Christmas and comedy -- a duo as old as film itself. The hallmarks of the storytelling are essentially the same – dysfunctional family reunites for the holidays and hijinks ensue. The most important elements of this formula are its comedic sensibilities and its heart, and luckily How to Ruin the Holidays has both.


The film follows a middle-aged woman trying to live out her dreams in Hollywood, but after discovering her father took a bad fall, she must return home for Christmas. Colin Mochrie of Who’s Line is it Anyway fame stars as the father and provides much of the film’s biggest laughs. While the film relies heavily on formulaic beats, it succeeds due to its big heart. Fans of the beloved improv show are sure to find a lot to enjoy here.



Sometimes I Think About Dying

It is always exciting to see a young, capable actress -- who has not gotten a lot of chances to prove her dramatic chops -- finally receive material worthy of her skills. Director Rachel Lambert grants that opportunity to Daisy Ridley, who in turn makes the most of it in the romantic dramedy Sometimes I Think About Dying.


Ridley stars as Fran, a soft-spoken, socially awkward office worker who spends much of her time daydreaming about death, when one day a new person arrives at the office and takes an interest in Fran. Lambert’s ability to capture the mundanity of social interactions grants this film authenticity in its dynamics. Ridley’s restraint in movements brings a truly three-dimensional performance out of the young actress that is both endearing and frustrating by design. Oddly paced, the story struggles to remain engaging and thus relies on its talented cast to find something interesting in the everyday mundanity. While the story never all comes together by its resolution, the talent of Rachel Lambert is evident.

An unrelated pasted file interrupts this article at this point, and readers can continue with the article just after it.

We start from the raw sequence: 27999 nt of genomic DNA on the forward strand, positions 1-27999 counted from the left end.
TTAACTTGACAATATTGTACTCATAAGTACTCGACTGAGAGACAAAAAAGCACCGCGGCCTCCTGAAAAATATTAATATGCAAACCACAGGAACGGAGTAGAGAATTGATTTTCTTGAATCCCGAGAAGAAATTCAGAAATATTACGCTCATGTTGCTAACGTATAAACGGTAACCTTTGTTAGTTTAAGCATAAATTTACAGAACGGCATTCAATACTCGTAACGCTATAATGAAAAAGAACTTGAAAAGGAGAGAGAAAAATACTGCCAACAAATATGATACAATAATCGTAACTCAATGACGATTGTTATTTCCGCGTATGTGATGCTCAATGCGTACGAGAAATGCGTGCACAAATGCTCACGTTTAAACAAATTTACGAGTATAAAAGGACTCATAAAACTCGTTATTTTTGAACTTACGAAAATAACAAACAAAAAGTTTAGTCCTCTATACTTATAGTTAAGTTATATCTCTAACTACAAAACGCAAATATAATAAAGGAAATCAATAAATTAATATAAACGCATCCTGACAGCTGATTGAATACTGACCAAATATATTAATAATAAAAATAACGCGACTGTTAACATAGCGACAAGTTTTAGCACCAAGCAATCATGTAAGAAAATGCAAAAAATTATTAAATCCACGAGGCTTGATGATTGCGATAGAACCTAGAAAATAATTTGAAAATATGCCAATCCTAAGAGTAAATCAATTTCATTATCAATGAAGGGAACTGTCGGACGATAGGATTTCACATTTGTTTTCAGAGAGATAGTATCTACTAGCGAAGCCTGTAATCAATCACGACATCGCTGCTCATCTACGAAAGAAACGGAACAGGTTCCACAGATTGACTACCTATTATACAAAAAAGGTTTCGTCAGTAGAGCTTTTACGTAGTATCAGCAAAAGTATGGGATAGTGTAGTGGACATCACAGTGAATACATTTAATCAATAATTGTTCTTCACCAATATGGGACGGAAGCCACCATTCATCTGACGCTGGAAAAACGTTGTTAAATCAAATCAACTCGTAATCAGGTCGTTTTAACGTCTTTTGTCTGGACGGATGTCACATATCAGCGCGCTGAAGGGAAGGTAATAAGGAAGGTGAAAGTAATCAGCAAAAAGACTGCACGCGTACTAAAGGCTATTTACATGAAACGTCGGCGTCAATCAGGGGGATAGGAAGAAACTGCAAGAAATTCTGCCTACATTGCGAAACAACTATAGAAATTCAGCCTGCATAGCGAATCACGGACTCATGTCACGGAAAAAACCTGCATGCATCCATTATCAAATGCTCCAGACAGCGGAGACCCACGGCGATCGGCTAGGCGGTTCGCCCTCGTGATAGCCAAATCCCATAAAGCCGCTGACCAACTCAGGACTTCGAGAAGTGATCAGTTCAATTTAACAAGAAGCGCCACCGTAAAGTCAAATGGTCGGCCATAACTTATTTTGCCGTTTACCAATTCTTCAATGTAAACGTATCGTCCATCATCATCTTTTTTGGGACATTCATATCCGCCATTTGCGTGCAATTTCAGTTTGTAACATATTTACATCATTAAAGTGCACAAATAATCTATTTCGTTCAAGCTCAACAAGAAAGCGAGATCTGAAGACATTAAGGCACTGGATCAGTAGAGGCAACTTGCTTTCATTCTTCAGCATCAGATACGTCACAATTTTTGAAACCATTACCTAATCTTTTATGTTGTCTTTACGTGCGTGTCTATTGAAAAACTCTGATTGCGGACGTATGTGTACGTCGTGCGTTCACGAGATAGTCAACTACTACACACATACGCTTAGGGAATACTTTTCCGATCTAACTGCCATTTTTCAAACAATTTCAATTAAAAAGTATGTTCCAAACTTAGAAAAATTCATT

Hosted in Silicon Valley, Cinequest’s vision is to fuse innovation with the arts to empower creation, foster community, and lift artist voices along with their craft. From August 15-30th, Cinequest features a plethora of exciting films and talent that showcase what remains exciting and innovative about the film industry.


Author Bio:

Ben Friedman is a freelance film journalist and a contributing writer at Highbrow Magazine. For more of his reviews, visit, his podcast Ben and Bran See a Movie, or follow him on Instagram, Twitter, and YouTube: The Beniverse


For Highbrow Magazine